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article imageFirst ever 'Tar Sands Healing Walk' voices of concerned citizens Special

By Kyle Ashmead     Aug 15, 2010 in Environment
Fort Mcmurray - A "Tar Sand Healing Walk" was held in Fort MacMurray, AB, Canada on August 14th, 2010. It's the the first of its kind in the tar sands region of Alberta.
The walk, which was eight miles, started at the Suncor Crane Lake rehabilitated area, circling past Syncrude and Suncor tailings ponds and past the Syncrude complex itself, the walk ended back at the Crane Lake parking lot. The Keepers of the Water a group concerned with water issues in the area was the main organizer for the event. The walk went off without a hitch and was considered a huge success by all of those involved. The walks eight miles seemed much longer with a dusty wind blowing in the face of the walkers off dry areas of the tailings ponds. More than one hundred people took part in the walk, including the elderly, some who were in their eighties and the youth some of them babies still carried in their mothers arms.
The morning started with a traditional pipe ceremony at the Lions Club Park in down town Fort MacMurray, before people drove north on Highway 63 for the walk. Once at the Crane lake Rehabilitated Area traditional native prayers were given. As the prayer came to a close there appeared on the slope behind us a mature black bear, moments later a bald eagle circled next to us overtop the road we were about to walk down. The walkers stopped at different points throughout the walk in each of the four directions for drumming and praying, which also gave people a chance to catch their breath on what was a very long walk.
“When I was a young girl my people picked blueberries where these tailing ponds are, what is left for the people of this area?” native elder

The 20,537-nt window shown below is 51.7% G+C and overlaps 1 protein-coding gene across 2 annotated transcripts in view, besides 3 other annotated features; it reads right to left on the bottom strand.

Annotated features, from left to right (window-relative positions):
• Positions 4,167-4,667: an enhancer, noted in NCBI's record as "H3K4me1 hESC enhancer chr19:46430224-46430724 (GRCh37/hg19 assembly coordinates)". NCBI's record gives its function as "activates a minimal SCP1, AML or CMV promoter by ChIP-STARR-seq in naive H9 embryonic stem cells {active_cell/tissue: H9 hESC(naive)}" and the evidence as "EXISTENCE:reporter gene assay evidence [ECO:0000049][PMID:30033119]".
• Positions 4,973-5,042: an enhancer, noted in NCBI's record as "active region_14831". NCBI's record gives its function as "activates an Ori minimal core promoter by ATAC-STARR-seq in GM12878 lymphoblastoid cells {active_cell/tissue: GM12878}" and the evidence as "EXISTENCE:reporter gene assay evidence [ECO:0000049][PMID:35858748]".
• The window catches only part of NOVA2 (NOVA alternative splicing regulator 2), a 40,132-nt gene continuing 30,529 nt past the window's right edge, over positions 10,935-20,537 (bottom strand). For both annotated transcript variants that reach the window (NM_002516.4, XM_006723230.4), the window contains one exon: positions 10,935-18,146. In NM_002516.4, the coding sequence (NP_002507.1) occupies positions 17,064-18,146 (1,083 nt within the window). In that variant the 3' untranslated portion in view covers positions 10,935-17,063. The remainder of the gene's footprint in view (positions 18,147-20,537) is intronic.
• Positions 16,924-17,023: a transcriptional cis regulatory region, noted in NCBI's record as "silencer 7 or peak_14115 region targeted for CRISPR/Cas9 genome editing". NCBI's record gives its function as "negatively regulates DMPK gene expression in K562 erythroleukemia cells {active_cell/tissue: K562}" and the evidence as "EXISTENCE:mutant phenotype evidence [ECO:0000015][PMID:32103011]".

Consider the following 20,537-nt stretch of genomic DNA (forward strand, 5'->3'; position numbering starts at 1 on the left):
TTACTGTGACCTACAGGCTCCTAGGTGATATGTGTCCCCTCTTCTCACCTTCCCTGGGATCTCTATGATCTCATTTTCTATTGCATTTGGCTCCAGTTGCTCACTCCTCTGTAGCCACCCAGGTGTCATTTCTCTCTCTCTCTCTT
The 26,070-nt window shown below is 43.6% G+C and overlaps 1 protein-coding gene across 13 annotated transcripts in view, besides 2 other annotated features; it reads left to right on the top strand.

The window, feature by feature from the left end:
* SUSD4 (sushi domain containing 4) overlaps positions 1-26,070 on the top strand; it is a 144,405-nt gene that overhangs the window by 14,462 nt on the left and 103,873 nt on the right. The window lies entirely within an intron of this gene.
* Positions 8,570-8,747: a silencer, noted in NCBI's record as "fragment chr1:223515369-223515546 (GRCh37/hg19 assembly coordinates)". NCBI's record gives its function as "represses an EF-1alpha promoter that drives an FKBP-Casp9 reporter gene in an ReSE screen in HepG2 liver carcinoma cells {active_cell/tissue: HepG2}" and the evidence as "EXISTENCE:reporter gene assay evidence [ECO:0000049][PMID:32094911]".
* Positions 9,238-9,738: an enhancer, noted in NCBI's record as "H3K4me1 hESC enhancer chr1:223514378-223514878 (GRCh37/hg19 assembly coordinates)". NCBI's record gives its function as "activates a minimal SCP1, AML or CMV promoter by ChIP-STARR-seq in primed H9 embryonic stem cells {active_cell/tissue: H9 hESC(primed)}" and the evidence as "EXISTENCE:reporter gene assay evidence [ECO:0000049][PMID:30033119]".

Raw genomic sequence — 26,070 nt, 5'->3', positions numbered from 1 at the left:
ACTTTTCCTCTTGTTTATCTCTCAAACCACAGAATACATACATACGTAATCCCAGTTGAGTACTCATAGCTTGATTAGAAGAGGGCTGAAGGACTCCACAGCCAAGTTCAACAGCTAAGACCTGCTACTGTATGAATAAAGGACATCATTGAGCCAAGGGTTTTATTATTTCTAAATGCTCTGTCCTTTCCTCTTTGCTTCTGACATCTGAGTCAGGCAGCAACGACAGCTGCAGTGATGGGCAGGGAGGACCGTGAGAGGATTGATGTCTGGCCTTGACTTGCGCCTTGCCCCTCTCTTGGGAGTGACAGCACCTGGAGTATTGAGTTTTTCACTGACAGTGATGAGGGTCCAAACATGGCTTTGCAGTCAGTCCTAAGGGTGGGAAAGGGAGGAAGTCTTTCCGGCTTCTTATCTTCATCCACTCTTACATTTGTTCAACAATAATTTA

Tantoo Cardinal, a well known actress (Dances with Wolves, Legends of the Fall) who grew up in Anzac, AB, Canada, spoke compassionately of understanding the pain in the hearts of her people, over the destruction of their homeland.
A heavy police presence along the road helped to slow the traffic before it reached the long line of walkers, which at times stretched close to a kilometer. There were twelve police cars in all. There was also a large amount of private corporate security present, more than one might expect on a regular day in Canada’s Tar sands.
Community support was large with many friendly waves and honks from truckers and motorists passing the walkers. The walks warm reception in response to the placards carried by walkers stating, “STOP THE DESTRUCTION –START THE HEALING” was seen as a huge success by the organizers. The walk was peaceful with aboriginals, environmentalists and other people who wanted to walk together in solidarity for the healing of the devastated region of the tarsands mining.
More about Athabasca, Healing walk, Tar sands
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